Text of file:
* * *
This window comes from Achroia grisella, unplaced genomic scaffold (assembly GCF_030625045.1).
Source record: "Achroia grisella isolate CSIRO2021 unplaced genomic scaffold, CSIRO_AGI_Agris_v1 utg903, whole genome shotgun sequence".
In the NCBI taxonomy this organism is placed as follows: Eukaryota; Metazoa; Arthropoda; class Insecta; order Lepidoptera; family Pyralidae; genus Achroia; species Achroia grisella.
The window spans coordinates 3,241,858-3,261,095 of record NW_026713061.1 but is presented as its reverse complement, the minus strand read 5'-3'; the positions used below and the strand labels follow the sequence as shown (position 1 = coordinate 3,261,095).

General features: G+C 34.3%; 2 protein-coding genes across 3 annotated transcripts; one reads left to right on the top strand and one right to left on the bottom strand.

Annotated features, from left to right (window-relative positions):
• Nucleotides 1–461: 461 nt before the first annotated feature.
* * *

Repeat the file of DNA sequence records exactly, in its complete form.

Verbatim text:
This window comes from Achroia grisella, unplaced genomic scaffold (assembly GCF_030625045.1).
Source record: "Achroia grisella isolate CSIRO2021 unplaced genomic scaffold, CSIRO_AGI_Agris_v1 utg903, whole genome shotgun sequence".
In the NCBI taxonomy this organism is placed as follows: Eukaryota; Metazoa; Arthropoda; class Insecta; order Lepidoptera; family Pyralidae; genus Achroia; species Achroia grisella.
The window spans coordinates 3,241,858-3,261,095 of record NW_026713061.1 but is presented as its reverse complement, the minus strand read 5'-3'; the positions used below and the strand labels follow the sequence as shown (position 1 = coordinate 3,261,095).

General features: G+C 34.3%; 2 protein-coding genes across 3 annotated transcripts; one reads left to right on the top strand and one right to left on the bottom strand.

Annotated features, from left to right (window-relative positions):
• Nucleotides 1–461: 461 nt before the first annotated feature.